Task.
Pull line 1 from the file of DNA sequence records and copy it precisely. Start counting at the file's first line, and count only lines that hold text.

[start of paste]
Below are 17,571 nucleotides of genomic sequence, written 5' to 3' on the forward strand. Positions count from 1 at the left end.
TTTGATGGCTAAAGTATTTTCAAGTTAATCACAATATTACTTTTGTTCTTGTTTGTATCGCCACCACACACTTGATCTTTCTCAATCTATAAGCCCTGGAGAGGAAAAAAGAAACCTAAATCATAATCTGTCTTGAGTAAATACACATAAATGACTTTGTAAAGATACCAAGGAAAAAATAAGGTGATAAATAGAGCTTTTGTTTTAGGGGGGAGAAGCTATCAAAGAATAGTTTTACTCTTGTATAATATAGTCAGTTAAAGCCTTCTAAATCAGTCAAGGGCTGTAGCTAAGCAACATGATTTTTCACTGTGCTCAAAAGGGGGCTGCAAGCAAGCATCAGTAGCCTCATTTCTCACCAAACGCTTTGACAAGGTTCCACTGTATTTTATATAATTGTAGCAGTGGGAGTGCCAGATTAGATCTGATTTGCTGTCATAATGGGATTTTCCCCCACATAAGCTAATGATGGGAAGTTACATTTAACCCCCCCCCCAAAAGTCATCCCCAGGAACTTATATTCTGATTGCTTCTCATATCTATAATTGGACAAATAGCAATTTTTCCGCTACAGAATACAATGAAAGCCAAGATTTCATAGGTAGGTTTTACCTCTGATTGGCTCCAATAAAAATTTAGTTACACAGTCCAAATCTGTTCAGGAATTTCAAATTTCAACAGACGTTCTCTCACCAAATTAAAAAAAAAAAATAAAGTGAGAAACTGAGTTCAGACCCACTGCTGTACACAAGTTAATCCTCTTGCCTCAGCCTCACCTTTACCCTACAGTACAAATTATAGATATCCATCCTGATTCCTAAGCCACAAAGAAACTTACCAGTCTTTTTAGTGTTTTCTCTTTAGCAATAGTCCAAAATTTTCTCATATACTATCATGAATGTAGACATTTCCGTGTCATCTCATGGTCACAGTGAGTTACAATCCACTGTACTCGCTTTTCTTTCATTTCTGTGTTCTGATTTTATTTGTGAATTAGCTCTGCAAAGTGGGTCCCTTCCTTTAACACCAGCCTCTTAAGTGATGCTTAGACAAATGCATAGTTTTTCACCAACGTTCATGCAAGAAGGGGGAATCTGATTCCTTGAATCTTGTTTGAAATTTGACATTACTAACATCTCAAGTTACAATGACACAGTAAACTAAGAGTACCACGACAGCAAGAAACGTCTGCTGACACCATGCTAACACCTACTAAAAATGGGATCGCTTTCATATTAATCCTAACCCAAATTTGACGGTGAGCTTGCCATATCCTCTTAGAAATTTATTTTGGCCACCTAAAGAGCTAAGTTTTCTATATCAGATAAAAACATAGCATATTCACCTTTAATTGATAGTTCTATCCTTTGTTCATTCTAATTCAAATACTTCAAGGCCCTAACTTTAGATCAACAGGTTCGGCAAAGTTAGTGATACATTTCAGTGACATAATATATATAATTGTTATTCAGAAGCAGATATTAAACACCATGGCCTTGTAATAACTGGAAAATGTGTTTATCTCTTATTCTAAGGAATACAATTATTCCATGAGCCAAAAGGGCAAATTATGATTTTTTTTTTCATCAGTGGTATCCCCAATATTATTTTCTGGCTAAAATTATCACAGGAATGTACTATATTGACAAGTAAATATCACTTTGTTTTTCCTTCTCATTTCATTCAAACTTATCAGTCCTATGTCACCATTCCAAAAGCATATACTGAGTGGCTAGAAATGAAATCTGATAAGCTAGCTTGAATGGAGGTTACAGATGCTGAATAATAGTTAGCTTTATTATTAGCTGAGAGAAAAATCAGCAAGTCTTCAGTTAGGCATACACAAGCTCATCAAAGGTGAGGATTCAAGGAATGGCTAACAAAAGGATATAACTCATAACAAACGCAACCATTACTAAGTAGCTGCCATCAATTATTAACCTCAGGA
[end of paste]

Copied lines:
Below are 17,571 nucleotides of genomic sequence, written 5' to 3' on the forward strand. Positions count from 1 at the left end.